As many have noted one can sort areas in the United States in terms of the ratio of masked/unmasked—whatever the local governor’s mandates. And, as mentioned everywhere, these mandates vary a lot from state to state, and from nation to nation.
I have written earlier about governor’s mandates in constituting the Corona epoch as a cultural fact (for some people) that local action by these people must take into account, whatever their opinion of the wisdom of the mandate. I will today focus further of this local action in settings where there are no immediate representative from the State to enforce mandates (or where governors have relinquished control).
That there are many such settings is well-established and regularly mentioned by epidemiologists wondering about the movement of the virus even in the most governor restricted areas. In my experience, such settings involve family gatherings, shops, offices, church services. In New York State, it is well known that people in New York City are much more likely to wear masks even after the mandates have been lifted while people “upstate” were more likely NOT to wear their masks, even when the mandates were on. Even in New York City, the people from mid-Manhattan may experience different constraints from people in the Bronx.
In my own life, I interact with people/institutions in Manhattan, the Bronx (not to mention parts of Westchester). As such I have to take into account not only the governor’s or the mayor’s mandates, but also that which my immediate consociates are doing, or might do in response to what I start. A long time ago, when conducting fieldwork in Paw Paw, Michigan, I had to sort out something similar about (not) wearing ties here or there, now or then. It seemed obvious I needed one when attending a Presbyterian service (all attending men did) but I was surprised enough to write in my fieldnotes that, the first time I attended a gathering of young working class men while still wearing my tie, it was strongly suggested that I take it off. As it was put: “why don’t you take you tie off, you will be more comfortable.” As a budding anthropologist I always followed this kind of guidance. Fifty years later, I have been known not to as I make a point to be one of the very very few who wear a tie at meetings of the Anthropological Association.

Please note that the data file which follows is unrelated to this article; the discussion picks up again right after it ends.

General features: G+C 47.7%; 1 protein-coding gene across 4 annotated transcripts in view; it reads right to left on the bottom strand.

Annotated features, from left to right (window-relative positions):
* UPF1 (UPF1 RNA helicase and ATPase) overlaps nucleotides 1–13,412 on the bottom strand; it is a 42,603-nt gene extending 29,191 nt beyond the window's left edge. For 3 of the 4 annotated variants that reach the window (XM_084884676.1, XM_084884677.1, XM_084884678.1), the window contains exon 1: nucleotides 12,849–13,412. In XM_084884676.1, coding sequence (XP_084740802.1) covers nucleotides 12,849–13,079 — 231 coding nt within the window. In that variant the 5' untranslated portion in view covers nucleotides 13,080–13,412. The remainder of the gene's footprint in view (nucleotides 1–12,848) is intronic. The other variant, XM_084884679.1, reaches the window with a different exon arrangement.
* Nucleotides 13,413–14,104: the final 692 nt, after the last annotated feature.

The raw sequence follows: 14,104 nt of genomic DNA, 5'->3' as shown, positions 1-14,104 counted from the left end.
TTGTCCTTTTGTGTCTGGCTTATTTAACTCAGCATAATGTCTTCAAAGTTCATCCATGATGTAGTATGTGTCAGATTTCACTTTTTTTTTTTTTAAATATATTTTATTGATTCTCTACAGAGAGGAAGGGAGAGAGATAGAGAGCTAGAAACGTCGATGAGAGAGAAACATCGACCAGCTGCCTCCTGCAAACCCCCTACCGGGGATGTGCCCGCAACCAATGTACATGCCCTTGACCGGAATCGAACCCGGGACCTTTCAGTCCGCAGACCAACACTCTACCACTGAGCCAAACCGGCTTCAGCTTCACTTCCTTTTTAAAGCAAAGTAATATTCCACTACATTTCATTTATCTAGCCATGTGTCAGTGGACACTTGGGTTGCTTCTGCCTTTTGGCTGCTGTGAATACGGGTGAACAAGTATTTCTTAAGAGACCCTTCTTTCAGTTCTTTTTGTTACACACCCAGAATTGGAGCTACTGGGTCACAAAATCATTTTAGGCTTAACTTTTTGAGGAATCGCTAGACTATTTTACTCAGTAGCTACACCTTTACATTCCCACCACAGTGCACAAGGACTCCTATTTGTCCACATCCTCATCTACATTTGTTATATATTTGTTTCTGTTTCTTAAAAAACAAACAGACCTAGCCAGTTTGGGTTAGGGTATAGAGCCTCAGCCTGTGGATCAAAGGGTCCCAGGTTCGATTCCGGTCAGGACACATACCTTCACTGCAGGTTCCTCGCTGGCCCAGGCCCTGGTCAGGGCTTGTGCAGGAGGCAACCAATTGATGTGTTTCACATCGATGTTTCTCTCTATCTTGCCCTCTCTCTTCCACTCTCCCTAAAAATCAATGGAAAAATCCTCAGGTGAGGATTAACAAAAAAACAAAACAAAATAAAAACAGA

Every human being, I am sure, will find themselves in such situations where they are told (not) to do this or that. In some cases observers (including local consociates) may say that “he is a child, or a foreigner, who does not “know” and should be instructed. Or may be he has forgotten; or the instructions are contradictory. Or, perhaps he disagrees and this should be sanctioned. Every human being, I am also about sure, will at times refuse to follow the instruction they are given, whether they are about ties, hijabs, masks, etc. And yet, eventually, some order (pattern) is established that outsiders easily assume is a form of consensus.
In Europe and America, for the past few centuries, people now known as “behavioral scientists” have tried to “explain” the ubiquity of such situations of apparent consensus everywhere/everywhen human beings assemble, as well as resistance to the consensus. These explanations proceed from various postulates about where to look for this explanation. To simplify greatly: